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Medieval Platform shoesShoemaking has been an established art for at least 3500 years.  We could start on the great plains of North America in the latter half of the 19th century.  But within the trade itself–among shoe and bootmakers–the legends, the traditions, and the history really begin with St. Crispin.  St. Crispin is the patron saint of shoemakers.  Since medieval times, October 25th has been celebrated as St. Crispin’s Day and the Shoemaker’s Holiday. In the past, boot and shoemakers traditionally closed their shops on this day, in celebration and commemoration. let’s bring this holiday back!!

Actually there are two stories that seem to be the same…one in England and one in France. St. Crispin was born painting of a shoemakerinto a wealthy roman family. Somewhere fairly early on, he became Christian.  Since this was not an approved lifestyle for a noble Roman, legend says that he was disinherited. Forced to fall back upon his own resources, St. Crispin became a shoemaker. Although teaching the gospel was his life’s work, he made shoes in his spare time–until he was put to death for his beliefs in France 288 A.D.. We know a little more about St. Hugh, the English counterpart to St. Crispin. Born Hugh, son of Arviragus–king of Powisland. , St. Hugh married a Christian princess, Winifred of Flintshire. She quickly converted him to Christianity, with roughly the same results. Thrown into poverty, Hugh became a shoemaker who preached the gospel by day and plied his craft by night.

Both he and Winifred were put to death, ostensibly for rabble-rousing, about 300 A.D.. Legend has it that his fellow shoemakers kept constant vigil and consoled him during the time of his internment. After his death, by hanging, his friends pulled his body from the gibbet and dried his bones. These were made into tools  for making shoes. For many years, in fact, a shoemaker’s tool kit was called St. Hugh’s Bones.

drawing of boot with spurPeople really loved covering their feet during the seventeenth century. Fashionable footwear changed shape during the  17th century, and middle-class and wealthy people happily purchased the styles in order to remain in fashion. Shoes and boots continued to be made on straight lasts, so the shoe can go on either foot. Not sure how comfortable they were.

However, significant changes were made to shoe fastenings, toe shape, sole height, and the decorations applied to the upper, or tops of shoes. to make them more fashionable and comfortable. the end of the sixteenth century, shoes began to change from slip-one to more tightly fitting tied styles. shoes were usually fasten with ribbons and buckles. The toes of shoes changed from being round to square, and sometimes forked, a style that featured a squared toe with slightly elon-gated corner points. Square-toed shoes became so associated with men’s shoes during the century that, when fashions changed in the next century, an unfashionable man was called “old square toes.” All shoes and boots had heels that were at least an inch high, and were more commonly two or three inches high. Worn by men and women. Although the shoes of the lower classes and working people were made of durable  leather or wool, shoes of the wealthiest people were made with expensive fabrics or delicate leather and elaborate decorations.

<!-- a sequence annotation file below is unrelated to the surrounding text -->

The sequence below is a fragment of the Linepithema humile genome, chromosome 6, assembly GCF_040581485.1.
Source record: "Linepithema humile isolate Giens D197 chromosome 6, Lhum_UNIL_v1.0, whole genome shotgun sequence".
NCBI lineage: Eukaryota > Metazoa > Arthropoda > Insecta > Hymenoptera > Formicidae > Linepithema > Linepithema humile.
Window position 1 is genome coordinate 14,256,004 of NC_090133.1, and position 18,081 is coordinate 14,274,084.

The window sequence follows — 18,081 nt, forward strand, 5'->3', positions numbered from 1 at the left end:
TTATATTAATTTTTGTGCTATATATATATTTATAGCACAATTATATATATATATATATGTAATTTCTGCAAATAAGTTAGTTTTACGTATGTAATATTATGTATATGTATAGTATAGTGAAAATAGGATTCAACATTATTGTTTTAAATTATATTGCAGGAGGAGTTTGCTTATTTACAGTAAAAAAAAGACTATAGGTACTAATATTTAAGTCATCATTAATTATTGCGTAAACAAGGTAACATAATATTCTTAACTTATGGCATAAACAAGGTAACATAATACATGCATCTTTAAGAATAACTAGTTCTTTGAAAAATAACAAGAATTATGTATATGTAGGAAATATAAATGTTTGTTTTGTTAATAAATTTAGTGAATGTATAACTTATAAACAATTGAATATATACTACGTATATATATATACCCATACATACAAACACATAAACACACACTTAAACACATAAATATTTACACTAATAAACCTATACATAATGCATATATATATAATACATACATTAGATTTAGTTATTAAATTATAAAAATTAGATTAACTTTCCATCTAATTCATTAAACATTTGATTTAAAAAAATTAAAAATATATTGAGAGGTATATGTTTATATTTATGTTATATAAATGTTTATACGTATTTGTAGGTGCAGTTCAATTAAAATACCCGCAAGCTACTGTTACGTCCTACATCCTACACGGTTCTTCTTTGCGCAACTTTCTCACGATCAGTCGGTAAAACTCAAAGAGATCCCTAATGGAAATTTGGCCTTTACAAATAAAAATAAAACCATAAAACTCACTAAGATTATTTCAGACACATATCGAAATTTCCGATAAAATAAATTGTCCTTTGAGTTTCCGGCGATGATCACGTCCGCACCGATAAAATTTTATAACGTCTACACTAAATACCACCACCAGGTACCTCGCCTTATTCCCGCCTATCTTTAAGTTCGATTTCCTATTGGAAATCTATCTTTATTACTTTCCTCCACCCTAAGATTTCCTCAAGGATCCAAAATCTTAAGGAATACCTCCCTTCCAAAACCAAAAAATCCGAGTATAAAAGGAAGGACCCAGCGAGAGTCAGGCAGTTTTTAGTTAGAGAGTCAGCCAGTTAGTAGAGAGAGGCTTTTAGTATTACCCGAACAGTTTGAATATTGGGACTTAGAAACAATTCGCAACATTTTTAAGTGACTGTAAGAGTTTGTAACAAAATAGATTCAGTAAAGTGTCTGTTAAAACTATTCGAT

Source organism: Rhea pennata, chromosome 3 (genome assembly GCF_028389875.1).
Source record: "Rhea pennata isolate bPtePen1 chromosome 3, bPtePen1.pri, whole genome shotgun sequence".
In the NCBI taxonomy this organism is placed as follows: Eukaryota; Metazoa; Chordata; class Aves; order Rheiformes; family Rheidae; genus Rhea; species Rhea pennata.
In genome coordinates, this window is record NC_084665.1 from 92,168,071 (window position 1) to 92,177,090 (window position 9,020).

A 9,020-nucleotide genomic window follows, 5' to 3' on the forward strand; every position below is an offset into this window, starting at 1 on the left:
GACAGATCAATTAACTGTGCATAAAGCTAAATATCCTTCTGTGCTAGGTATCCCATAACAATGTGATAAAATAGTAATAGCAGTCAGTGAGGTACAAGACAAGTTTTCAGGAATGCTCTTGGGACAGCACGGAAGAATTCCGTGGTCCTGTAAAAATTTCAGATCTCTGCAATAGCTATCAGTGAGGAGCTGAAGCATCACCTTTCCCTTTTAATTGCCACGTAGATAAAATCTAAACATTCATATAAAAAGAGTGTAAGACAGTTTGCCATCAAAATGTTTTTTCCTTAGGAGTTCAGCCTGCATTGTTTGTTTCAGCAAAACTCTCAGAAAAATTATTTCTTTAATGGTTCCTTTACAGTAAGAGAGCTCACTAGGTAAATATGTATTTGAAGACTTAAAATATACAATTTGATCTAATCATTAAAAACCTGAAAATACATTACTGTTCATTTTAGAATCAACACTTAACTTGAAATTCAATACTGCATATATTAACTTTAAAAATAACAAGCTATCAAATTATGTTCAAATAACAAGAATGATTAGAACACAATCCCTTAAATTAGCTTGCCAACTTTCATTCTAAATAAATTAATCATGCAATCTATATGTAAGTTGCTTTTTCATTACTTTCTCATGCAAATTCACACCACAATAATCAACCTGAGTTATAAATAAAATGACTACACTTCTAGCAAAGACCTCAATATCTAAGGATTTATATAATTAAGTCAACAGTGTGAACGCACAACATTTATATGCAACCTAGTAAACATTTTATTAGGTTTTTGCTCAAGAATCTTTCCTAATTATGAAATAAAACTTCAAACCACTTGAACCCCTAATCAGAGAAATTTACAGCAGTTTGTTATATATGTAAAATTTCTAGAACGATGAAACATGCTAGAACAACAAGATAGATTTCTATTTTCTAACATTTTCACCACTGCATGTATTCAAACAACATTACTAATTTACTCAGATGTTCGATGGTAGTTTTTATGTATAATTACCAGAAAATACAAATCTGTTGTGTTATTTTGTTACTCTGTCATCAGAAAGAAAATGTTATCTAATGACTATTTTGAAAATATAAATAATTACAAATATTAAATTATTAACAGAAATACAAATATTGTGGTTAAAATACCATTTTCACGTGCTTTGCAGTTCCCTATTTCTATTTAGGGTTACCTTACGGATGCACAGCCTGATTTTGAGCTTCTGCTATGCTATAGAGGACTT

drawing of shoe pattern  picture of cut out shoe pattern


Annotated bibliography and style cents between the 16th century and the 17th century or very different… They were done on straight last in the 16th century.and in the 17th century they started doing more decorations and more elaborate shoe fittings. style types and different countries have the different type issues.explaining where they came from and possible history. from the 18th and 19th century on how we did our shoes and where they came from… And some of the Tools

Mr. Roundy is a worldwide known cobbler for over 40 years. Mr Roundy’s knowledge is everything I am taking his class and he is amazing… If you ask him any question he is all over it.anything in between shoes boots sandals he is known eVerywhere.


Keywords: shoe history, antique shoes, fancy shoes

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